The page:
How Fast Are 4G and 3G Internet Speeds?

A woman holding a smartphone.

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Faster is always better when it comes to internet access. This applies to not only simple browsing but also media streaming, app downloading, gameplay and video calls. It's hard enough, however, getting super-fast internet access at home, let alone top speeds on our smartphones and tablets over 4G or 3G.

Just how fast should you expect your mobile devices to be? Part of it does have to do with the speed of your provider, like Verizon or AT&T, but other factors come into play too like your signal strength, what else is running on your device, and any latency, which can affect delays, video and audio calling, video streaming, web browsing, etc.

You can test how fast your connection to the network is with various speed testing apps, like the speed test app available for Android and iOS. If you're accessing the 4G or 3G network via a computer, see these free speed testing websites.

4G and 3G Speeds

Although theoretical peak speeds are only theoretical and hardly pan out in real-world scenarios (due to things like latency), these are the speed requirements that a provider must abide by in order to have a connection that falls under the 4G or 3G category:

  • 4G: 100 Mbps for high mobility like service from a moving car. 1 Gbps for low mobility like when walking or not moving at all
  • 3G: 7.2 Mbps or 52 Mbps on 3G HSPA+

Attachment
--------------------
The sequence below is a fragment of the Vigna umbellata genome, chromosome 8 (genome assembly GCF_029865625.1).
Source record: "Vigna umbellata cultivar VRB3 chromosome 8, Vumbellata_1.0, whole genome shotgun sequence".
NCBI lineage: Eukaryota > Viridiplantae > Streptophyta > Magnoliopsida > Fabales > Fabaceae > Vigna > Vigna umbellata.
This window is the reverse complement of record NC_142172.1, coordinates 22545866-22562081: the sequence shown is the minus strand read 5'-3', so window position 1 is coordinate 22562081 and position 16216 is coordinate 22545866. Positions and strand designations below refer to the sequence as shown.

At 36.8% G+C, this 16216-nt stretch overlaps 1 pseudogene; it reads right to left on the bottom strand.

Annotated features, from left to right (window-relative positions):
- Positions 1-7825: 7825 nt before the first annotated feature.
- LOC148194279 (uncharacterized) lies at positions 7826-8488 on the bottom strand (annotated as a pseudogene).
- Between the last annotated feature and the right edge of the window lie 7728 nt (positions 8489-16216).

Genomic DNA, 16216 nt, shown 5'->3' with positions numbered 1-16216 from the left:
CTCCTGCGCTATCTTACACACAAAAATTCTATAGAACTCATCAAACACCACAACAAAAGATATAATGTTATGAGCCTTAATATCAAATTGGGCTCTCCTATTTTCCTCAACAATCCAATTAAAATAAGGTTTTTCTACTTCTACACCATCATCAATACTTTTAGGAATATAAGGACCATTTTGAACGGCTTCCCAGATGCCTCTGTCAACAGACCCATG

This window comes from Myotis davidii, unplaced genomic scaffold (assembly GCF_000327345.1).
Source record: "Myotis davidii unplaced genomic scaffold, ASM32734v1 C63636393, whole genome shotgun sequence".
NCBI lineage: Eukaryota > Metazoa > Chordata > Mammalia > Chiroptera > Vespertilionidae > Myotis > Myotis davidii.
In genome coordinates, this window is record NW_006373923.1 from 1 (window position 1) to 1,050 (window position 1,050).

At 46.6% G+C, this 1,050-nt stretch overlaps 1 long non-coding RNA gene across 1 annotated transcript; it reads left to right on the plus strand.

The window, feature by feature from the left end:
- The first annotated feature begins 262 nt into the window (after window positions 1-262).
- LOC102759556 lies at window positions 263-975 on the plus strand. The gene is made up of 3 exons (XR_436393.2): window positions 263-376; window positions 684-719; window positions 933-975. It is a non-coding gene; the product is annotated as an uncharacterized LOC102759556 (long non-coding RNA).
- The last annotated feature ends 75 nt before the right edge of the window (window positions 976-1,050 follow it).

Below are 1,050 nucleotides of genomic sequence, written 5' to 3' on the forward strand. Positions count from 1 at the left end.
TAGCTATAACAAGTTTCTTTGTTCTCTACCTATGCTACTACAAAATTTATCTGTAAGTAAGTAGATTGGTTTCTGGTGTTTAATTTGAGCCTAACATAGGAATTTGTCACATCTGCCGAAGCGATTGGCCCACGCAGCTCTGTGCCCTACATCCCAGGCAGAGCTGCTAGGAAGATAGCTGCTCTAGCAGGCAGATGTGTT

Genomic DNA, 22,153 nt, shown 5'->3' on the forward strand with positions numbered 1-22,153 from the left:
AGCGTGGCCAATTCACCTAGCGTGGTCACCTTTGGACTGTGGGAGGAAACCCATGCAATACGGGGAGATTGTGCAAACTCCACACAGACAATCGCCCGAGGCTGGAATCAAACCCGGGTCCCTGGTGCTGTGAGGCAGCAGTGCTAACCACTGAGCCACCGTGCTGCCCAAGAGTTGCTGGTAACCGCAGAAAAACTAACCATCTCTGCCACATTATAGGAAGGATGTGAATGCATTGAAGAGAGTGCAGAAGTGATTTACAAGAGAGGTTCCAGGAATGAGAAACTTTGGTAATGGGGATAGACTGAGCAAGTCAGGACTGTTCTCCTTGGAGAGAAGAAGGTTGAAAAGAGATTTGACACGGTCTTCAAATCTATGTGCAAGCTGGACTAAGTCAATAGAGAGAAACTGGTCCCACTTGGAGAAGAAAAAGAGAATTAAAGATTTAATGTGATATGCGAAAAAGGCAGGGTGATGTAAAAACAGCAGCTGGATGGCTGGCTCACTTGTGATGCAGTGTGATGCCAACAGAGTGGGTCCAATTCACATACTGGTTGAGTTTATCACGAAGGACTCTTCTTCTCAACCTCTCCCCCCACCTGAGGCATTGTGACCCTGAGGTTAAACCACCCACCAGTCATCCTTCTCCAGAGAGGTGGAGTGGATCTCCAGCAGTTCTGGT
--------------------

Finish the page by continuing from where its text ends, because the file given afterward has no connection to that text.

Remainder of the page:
However, as you can see here, a study from RootMetrics found the average, real-world download and upload speeds for the four major wireless carriers in the US to be a bit different:

  • AT&T's 4G LTE network was found to be the fastest, with average download speeds of 18.6 Mbps and upload speeds of 9.0 Mbps. It's older 3G network, by contrast, averaged 4.3 Mbps download and 1.1 Mbps upload. AT&T's LTE network had an 81.7% network connection rate. The maximum download speeds measured in this study clocked AT&T's 4G network at 19.6 Mbps.
  • Verizon came in second, with 14.3 Mbps for downloads, on average, and average upload speeds of 8.5 Mbps. Although it comes in slightly behind AT&T, Verizon has a larger footprint and 90% connectivity. The fastest speed measured was 49.3 Mbps.
  • Sprint averaged 10.3 Mbps for downloads and 4.4 Mbps for uploads, and the network was accessible 50.2% of the time. 32.7 Mbps was the highest speed found for Sprint.
  • T-Mobile's HSPA+ network averaged 7.3 Mbps for downloads and 1.5 Mbps for uploads. So, better than 3G but 4G LTE is faster.

How to Boost Your Internet Connection

Keep in mind that when we say "boost your internet connection," we're not talking about pushing it over the maximum allowed level or creating some sort of new internet connection where there are no limits. Instead, to boost your connection just means to scrape away anything that might be making it slow so that it can return to a level that's considered normal.

If you find that your connection is slow over either 4G or 3G, there are a number of things you can do to try speeding up that connection on your side of it.

For example, if you're on a computer, you can make your internet connection faster at home by changing the DNS servers you're using so that pages load quicker (there's a list of free DNS servers here). Another method is to close down any other programs using the internet that are sucking away at the limited bandwidth you have available.

Or, if you're on an Android smartphone or tablet, boost your internet speed with the free Internet Speed Master app. The same concept applies to bandwidth on mobile devices too. Maximum 4G or 3G speeds are only attainable if you're not already running lots of other things at once. For example, if you want to load a YouTube video as fast as possible on your 4G network, close out of Facebook or games that are using the internet.